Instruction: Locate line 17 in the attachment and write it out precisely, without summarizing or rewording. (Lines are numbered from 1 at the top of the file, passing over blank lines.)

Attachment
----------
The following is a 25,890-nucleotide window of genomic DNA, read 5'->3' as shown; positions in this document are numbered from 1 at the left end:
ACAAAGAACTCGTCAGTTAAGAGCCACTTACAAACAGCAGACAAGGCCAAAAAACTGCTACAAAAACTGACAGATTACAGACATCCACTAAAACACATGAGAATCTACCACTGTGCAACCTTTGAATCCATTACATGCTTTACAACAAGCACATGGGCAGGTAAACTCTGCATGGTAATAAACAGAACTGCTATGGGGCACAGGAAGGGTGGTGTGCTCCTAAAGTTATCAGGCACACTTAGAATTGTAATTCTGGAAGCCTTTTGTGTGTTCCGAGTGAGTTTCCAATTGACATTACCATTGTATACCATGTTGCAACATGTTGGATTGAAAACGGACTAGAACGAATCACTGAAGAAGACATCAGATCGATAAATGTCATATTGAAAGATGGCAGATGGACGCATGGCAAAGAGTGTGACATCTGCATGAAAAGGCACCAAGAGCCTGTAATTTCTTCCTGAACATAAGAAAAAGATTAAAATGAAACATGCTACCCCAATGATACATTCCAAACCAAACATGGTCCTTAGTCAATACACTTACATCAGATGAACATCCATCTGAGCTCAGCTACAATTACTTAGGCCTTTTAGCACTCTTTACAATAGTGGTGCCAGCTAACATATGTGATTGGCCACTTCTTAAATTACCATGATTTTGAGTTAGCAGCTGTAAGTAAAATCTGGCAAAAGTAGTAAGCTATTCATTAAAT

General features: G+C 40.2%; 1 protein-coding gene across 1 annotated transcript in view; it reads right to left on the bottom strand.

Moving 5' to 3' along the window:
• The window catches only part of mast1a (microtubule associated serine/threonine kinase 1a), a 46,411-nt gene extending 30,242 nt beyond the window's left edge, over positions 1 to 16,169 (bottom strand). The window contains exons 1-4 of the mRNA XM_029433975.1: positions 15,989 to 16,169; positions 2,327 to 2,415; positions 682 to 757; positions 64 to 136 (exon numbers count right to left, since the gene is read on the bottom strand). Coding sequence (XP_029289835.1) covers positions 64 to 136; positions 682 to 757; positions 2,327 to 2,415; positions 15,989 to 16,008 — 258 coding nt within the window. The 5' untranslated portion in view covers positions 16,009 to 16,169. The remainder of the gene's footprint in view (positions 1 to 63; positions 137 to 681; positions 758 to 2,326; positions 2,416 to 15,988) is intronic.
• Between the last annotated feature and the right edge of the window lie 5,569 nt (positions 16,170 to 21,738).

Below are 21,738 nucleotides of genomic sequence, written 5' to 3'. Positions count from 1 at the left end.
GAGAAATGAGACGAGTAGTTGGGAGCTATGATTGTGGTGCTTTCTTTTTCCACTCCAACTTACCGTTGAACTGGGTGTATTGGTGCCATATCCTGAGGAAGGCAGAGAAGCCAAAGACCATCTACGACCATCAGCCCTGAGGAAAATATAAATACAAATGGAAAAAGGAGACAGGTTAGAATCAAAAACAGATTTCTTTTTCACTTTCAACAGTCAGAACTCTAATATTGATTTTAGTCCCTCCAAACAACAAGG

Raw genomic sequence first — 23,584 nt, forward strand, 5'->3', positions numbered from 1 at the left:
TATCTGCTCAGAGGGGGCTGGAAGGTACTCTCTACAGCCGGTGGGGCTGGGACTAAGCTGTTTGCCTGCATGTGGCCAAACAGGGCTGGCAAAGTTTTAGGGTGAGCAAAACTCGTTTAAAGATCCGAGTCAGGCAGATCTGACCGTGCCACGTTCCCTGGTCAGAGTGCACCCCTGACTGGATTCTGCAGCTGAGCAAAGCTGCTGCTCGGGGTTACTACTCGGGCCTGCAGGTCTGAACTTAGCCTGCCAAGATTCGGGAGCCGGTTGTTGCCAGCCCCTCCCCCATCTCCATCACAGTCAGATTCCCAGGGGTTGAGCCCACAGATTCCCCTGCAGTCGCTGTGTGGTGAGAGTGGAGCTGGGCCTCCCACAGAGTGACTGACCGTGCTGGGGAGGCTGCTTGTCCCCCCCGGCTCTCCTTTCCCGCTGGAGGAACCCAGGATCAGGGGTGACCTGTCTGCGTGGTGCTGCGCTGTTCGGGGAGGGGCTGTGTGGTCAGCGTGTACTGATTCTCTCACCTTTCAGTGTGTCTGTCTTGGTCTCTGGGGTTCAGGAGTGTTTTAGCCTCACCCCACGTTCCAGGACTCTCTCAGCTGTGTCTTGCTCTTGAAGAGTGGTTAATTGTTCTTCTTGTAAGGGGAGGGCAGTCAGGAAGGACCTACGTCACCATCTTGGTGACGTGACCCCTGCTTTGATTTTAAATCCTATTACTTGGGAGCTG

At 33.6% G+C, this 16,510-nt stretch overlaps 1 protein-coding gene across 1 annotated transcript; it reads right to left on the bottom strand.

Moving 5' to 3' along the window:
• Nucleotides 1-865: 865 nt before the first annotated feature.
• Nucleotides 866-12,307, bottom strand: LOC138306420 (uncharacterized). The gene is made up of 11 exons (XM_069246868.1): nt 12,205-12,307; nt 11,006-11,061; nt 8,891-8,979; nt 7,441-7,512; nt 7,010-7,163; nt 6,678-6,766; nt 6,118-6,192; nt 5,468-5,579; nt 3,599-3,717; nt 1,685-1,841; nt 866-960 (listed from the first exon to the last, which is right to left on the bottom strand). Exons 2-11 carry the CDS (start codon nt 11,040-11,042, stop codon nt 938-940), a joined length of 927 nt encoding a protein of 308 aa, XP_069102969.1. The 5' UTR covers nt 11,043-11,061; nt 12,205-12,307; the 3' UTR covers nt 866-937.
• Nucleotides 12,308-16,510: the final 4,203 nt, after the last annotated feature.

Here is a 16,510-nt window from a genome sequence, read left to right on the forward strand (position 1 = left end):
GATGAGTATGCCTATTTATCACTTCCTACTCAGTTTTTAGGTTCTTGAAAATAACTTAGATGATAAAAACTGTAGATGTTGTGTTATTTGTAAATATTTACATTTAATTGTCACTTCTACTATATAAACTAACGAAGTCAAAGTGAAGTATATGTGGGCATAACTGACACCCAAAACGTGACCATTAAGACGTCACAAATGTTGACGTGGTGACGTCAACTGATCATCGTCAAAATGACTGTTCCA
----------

GATGAGTATGCCTATTTATCACTTCCTACTCAGTTTTTAGGTTCTTGAAAATAACTTAGATGATAAAAACTGTAGATGTTGTGTTATTTGTAAATATTTACATTTAATTGTCACTTCTACTATATAAACTAACGAAGTCAAAGTGAAGTATATGTGGGCATAACTGACACCCAAAACGTGACCATTAAGACGTCACAAATGTTGACGTGGTGACGTCAACTGATCATCGTCAAAATGACTGTTCCA